Sink the Manchester


L

Linda Sherlock

Guest
There was an excellent documentary on the History channel here in Britain tonight about the decision by Captain Drew to scuttle the cruiser, H.M.S. Manchester off the coast of North Africa in 1942.

As well as taking us through the story of the torpedoing of the Malta convoy by Italian E-boats that resulted in the damaging of the Manchester and Captain Drew's decision to scuttle her, the programme deals with a present-day dive on the wreck. The purpose of the dive was to assess the damage to the cruiser and judge whether the captain's decision to scuttle was justified.

In 1942, at a court of Inquiry, Captain Drew was adjudged to have been reckless in scuttling Manchester, despite the fact her steering gear was ruined and the risk of annihilation or capture was imminent. The verdict shocked him and all his crew.

The dive organisers arranged for some of the Manchester's crew to be aboard the dive vessel. She is a HUGE wreck and the underwater pictures were quite spectacular. The divers treated the ship, a war-grave to 13 men, with great respect and nothing was taken but pictures.

The sheer scale of the wreck and the constraints on the length of the dives made it hard to assess the degree of damage inflicted upon the ship.

Naval experts examining the wreck and the film footage, feel she was more seriously damaged than the court of Inquiry was aware.

Her surviving crew are unequivocally of the opinion their captain did the right thing. They feel the verdict ruined an innocent man.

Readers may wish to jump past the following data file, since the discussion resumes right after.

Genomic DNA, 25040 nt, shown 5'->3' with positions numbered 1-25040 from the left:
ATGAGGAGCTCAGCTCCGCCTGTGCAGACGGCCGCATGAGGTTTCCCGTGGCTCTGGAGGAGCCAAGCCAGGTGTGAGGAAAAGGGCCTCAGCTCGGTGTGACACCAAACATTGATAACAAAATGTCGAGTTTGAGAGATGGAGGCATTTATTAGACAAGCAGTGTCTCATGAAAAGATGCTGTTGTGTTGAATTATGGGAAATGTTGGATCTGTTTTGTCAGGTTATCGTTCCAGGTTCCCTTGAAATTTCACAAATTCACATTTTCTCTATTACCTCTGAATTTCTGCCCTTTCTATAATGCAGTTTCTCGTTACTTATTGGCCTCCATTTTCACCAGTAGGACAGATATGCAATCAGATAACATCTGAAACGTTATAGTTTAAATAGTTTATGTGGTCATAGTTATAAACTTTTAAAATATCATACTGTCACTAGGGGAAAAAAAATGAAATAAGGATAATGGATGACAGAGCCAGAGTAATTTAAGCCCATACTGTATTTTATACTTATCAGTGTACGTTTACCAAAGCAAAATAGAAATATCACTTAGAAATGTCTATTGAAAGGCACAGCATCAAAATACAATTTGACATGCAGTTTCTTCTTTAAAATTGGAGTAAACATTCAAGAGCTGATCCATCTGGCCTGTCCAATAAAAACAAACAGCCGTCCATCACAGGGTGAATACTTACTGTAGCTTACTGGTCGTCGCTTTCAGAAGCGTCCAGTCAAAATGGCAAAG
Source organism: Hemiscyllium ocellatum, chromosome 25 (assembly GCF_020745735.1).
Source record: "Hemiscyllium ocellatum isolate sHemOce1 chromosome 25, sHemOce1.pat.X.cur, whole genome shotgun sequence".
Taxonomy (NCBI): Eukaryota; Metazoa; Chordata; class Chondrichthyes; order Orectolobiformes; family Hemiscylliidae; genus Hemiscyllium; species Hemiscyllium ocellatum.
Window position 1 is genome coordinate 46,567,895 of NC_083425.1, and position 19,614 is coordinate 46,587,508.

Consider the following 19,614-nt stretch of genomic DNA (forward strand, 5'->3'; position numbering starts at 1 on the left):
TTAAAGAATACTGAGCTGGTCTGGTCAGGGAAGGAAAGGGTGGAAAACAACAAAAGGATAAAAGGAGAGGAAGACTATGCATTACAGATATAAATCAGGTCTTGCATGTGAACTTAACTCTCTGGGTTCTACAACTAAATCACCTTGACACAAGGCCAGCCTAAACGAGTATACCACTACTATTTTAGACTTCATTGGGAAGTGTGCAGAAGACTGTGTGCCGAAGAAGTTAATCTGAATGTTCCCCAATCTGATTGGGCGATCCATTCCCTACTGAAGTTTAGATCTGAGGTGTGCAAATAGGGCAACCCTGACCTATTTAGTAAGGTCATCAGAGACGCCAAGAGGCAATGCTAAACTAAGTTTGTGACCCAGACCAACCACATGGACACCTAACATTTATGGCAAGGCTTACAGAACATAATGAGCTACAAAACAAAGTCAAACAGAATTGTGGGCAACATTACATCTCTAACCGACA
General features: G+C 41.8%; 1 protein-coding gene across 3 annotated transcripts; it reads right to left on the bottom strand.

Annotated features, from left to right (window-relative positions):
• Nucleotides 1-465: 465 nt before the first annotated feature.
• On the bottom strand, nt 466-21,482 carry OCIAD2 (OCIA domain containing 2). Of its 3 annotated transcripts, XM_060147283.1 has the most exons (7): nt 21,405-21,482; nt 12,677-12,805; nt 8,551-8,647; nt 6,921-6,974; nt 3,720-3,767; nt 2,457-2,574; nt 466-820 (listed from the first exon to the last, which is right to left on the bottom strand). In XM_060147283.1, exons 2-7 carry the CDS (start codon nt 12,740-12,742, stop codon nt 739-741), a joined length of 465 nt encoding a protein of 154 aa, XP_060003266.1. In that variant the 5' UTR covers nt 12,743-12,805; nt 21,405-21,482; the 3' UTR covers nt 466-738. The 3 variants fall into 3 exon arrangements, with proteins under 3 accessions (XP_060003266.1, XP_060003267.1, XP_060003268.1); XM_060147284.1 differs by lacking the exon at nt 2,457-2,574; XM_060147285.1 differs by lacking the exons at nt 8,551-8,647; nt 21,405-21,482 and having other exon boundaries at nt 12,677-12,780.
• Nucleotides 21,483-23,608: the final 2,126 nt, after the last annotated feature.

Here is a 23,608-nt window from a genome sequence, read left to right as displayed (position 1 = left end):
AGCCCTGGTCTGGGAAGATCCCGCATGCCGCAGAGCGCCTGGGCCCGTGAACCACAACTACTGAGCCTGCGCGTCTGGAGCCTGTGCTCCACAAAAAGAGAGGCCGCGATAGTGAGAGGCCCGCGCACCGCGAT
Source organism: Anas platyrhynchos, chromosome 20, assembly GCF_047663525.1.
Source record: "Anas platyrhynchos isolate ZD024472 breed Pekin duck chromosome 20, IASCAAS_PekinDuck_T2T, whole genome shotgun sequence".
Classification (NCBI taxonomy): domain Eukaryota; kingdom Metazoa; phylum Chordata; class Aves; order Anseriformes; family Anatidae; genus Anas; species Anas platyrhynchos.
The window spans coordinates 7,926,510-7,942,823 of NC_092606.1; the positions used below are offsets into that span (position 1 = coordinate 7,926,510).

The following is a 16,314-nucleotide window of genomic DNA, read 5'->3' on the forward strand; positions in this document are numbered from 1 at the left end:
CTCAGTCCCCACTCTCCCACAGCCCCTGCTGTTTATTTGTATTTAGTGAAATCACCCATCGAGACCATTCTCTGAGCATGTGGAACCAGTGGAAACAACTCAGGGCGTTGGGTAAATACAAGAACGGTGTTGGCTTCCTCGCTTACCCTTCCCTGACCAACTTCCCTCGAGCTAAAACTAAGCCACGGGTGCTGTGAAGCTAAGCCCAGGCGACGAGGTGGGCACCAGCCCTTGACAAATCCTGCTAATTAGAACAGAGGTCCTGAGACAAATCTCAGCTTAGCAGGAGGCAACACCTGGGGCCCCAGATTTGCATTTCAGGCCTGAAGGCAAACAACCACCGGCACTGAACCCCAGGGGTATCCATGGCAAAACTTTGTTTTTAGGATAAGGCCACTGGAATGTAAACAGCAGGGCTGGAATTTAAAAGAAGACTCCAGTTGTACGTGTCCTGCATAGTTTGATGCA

Interestingly, the papers of the so-called inquiry reveal that it was in fact a court martial, though Captain Drew was undefended throughout it. He was dismissed the ship and reprimanded. He never fought the decision out of respect for the Royal Navy, though clearly, he had been badly treated.

Captain Drew never commanded another vessel, though he went on to work with Mountbatten, who felt he had been wrongly convicted. Captain Drew died in 1987 at the age of 92. Deeply wounded inside, he never showed his feelings on the matter or spoke out about it.

The old comrades laid wreaths at the wreck site in honour of the dead. The dive team flew a full battle ensign on the wreck as a sign of respect and left a plaque.

If you missed it, the programme is well worth watching when it is repeated.

Here is a link to the article about it:

http://www.thehistorychannel.co.uk/staging/tv_guide/full_details/British_history/programme_1551.php
 

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